Oakland A’s vs Florida Marlins: Defensive Lapses Cost A’s
July 1, 2011
The more things change, the more they stay the same. Unfortunately, the Oakland A’s just can’t seem to get out of their own way. A night after Gio Gonzalez pitched a one-hit gem and the A’s held on to beat the visiting Florida Marlins, the squad returned to their old habits and lost to the Marlins 3-0.
Guillermo Moscoso pitched six solid innings, striking out eight and only giving up four hits. Unfortunately, two of those hits were for home runs. After Emilio Bonifacio reached base on an error by short stop Cliff Pennington, all-star short stop Hanley Ramirez took a Moscoso fastball deep to center field and the Marlins jumped out early to a 2-0 lead.
For most teams, a two-run deficit would be easy to overcome. But for the Athletics, it might as well been 20 runs. This team is consistently plagued by inconsistent hitting and an inability to drive in runners that are on base.
Add to the mix, superb pitching by Ricky Nolasco who pitched a five-hit complete game shutout and offered little to the Oakland batter all night.
Despite the defensive lapses and a throwing error in the third inning by catcher Kurt Suzuki, the A’s were still in the game.
In the top of the fourth inning, outfielder Logan Morrison slammed the door of optimism shut with a 409-foot home run that put the Marlins up 3-0. Nolasco and the Fish never looked back.
There is a larger concern with this Oakland squad despite its anemic offense. This team was touted as having one of the best pitching staffs in the majors and a stout defense to go along with it.
The starting rotation has performed almost to expectations despite the loss of several key starters like Dallas Braden, Brandon McCarthy, Brett Anderson, Tyson Ross and now Grant Balfour. The biggest problem has been the bullpen and a platoon of relievers that seem to give up runs at the most inopportune times.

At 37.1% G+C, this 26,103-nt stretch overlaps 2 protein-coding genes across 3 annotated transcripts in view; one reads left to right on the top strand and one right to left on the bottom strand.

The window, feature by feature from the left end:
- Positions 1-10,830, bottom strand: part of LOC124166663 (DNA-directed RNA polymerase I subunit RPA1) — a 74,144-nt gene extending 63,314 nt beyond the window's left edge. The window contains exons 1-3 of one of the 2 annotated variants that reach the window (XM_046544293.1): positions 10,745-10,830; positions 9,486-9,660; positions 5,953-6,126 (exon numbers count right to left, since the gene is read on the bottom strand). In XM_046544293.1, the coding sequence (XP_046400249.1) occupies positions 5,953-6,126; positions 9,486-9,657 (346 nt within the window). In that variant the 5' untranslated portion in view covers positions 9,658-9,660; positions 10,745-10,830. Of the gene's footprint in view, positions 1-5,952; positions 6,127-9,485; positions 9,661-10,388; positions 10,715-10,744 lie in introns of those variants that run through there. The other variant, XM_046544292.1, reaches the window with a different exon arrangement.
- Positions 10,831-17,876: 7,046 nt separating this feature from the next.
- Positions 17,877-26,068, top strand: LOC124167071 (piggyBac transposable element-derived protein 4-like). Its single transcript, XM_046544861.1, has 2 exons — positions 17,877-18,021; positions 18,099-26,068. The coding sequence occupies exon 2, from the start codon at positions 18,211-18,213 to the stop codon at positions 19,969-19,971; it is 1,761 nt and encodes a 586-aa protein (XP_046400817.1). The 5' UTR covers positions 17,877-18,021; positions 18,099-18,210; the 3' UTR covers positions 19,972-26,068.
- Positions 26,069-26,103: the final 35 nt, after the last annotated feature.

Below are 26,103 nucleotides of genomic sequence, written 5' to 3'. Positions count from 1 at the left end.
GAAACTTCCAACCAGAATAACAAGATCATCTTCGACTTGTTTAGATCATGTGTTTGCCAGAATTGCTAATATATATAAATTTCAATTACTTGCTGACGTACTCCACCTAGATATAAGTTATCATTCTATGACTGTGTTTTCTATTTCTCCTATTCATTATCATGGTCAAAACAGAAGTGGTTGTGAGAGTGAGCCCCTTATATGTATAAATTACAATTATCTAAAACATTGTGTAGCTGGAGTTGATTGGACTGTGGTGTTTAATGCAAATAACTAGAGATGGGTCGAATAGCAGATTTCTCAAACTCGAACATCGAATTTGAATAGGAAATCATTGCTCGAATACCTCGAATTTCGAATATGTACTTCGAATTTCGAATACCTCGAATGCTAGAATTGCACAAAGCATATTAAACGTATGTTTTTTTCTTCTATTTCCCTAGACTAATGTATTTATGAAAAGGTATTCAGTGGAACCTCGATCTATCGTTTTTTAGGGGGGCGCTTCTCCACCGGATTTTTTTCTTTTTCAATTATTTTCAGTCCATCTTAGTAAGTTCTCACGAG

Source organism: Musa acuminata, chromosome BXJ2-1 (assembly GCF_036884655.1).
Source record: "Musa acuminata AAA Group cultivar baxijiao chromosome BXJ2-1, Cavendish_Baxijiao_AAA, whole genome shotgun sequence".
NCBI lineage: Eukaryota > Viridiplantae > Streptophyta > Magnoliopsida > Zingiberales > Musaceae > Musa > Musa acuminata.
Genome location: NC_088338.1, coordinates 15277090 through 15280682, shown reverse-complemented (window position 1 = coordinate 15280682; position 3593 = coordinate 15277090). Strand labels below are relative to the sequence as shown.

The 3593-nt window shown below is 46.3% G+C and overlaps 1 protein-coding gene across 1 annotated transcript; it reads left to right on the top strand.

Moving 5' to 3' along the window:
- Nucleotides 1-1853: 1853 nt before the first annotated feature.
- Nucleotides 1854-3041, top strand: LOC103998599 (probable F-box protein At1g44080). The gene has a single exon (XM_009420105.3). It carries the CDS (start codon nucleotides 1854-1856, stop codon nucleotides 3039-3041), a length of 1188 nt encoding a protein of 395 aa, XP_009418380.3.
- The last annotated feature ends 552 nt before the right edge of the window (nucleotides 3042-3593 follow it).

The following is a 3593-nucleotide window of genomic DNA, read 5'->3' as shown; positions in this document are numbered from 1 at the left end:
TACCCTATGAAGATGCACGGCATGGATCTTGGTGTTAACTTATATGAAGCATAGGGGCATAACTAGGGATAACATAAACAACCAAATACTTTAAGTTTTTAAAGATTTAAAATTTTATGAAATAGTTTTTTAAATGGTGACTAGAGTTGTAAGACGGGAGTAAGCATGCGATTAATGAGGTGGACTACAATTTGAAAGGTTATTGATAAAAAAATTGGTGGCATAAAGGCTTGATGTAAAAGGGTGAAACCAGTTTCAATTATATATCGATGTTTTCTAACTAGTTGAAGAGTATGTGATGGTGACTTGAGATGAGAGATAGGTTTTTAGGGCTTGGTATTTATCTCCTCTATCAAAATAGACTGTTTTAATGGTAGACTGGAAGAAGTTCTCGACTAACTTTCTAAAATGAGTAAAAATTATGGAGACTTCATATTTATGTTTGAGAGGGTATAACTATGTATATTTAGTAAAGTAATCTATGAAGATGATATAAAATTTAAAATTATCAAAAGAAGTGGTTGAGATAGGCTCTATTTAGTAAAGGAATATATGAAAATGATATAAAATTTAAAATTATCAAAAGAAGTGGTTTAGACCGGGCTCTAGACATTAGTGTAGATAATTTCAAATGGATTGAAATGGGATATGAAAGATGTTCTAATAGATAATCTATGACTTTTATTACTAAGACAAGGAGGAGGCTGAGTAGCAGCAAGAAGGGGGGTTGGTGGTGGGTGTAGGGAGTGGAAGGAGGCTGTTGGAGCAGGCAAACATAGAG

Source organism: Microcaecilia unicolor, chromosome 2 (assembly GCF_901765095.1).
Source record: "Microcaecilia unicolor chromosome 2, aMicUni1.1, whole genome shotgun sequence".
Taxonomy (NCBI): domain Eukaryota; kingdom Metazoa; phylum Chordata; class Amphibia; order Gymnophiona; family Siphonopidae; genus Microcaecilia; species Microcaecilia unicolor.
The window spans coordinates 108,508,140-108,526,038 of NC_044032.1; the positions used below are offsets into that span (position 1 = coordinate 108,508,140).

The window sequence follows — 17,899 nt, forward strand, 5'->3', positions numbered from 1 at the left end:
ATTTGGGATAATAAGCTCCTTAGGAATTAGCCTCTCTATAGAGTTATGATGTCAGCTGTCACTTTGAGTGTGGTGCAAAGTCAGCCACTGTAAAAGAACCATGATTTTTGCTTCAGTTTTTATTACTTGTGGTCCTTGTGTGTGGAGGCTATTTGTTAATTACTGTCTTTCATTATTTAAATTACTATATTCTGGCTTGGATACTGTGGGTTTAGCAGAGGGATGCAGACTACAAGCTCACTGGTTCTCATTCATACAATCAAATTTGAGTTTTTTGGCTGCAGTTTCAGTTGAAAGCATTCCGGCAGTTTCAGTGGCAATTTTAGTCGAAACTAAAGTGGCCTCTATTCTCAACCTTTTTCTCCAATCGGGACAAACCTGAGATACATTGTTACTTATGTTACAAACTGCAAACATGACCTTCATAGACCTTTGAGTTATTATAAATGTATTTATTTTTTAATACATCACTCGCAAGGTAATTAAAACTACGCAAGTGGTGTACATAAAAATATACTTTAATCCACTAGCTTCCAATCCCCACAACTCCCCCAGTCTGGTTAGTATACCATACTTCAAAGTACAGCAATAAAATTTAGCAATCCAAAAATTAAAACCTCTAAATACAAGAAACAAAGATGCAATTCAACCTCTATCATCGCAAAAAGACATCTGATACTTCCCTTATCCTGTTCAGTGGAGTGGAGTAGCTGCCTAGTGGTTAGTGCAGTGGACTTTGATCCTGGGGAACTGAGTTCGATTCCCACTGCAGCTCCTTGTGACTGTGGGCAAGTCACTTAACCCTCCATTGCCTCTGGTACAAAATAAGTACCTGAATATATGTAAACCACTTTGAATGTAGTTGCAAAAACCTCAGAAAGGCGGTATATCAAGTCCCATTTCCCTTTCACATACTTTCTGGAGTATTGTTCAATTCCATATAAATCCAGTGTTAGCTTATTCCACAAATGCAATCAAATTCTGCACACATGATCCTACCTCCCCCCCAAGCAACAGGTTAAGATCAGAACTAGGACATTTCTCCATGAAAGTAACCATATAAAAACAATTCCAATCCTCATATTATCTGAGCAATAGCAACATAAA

The fact of the matter is that the Oakland defense ranks next to last in the American League and 28th out of 30 in team defense. Much is made of the lack of offensive firepower, and rightfully so. The Oakland A’s rank last or next to last in every major offensive category, but this team will only go as far as its bullpen and defense takes it.
Two games into a nine-game homestand and the Oakland Athletics are at yet another crucial point of the season. These next seven games will determine the fate of this underachieving team. The A’s have been an unimpressive at home, going 20-17, and must take advantage of the “home-field advantage” and gain some ground on a surprisingly weak and wide open American League West.
Manager Bob Melvin has his hands full with this squad and must continue to tinker with the lineup in order to find the one that will ultimately give his team the greatest chance at winning. Until he does, this team has nowhere to go but up. They have proven talented enough to turn it around and string together wins. The question is whether or not too many games have been squandered
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